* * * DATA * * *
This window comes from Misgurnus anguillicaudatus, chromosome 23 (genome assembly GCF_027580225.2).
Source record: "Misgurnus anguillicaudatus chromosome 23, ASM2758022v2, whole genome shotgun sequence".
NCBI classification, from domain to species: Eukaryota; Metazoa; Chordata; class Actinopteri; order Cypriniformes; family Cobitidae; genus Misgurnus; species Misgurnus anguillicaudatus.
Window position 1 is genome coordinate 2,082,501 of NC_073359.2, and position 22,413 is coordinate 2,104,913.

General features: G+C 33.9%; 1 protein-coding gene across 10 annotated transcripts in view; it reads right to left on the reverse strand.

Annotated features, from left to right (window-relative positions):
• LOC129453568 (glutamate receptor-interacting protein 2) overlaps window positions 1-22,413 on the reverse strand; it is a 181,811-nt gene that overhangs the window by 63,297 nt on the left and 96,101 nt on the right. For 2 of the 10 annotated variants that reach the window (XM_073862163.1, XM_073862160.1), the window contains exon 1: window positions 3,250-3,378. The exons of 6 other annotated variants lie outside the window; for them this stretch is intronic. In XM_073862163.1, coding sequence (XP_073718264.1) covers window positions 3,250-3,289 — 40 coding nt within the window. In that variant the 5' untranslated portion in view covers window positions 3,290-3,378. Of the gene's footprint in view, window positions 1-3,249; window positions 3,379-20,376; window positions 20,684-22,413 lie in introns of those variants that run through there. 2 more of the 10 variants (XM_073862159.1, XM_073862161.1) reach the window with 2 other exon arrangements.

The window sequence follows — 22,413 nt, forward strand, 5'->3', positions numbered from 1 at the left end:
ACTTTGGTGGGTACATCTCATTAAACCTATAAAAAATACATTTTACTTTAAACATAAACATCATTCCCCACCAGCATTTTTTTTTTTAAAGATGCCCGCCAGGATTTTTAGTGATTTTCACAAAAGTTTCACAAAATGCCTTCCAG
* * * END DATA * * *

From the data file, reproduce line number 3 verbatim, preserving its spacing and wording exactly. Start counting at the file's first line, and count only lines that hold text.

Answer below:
NCBI classification, from domain to species: Eukaryota; Metazoa; Chordata; class Actinopteri; order Cypriniformes; family Cobitidae; genus Misgurnus; species Misgurnus anguillicaudatus.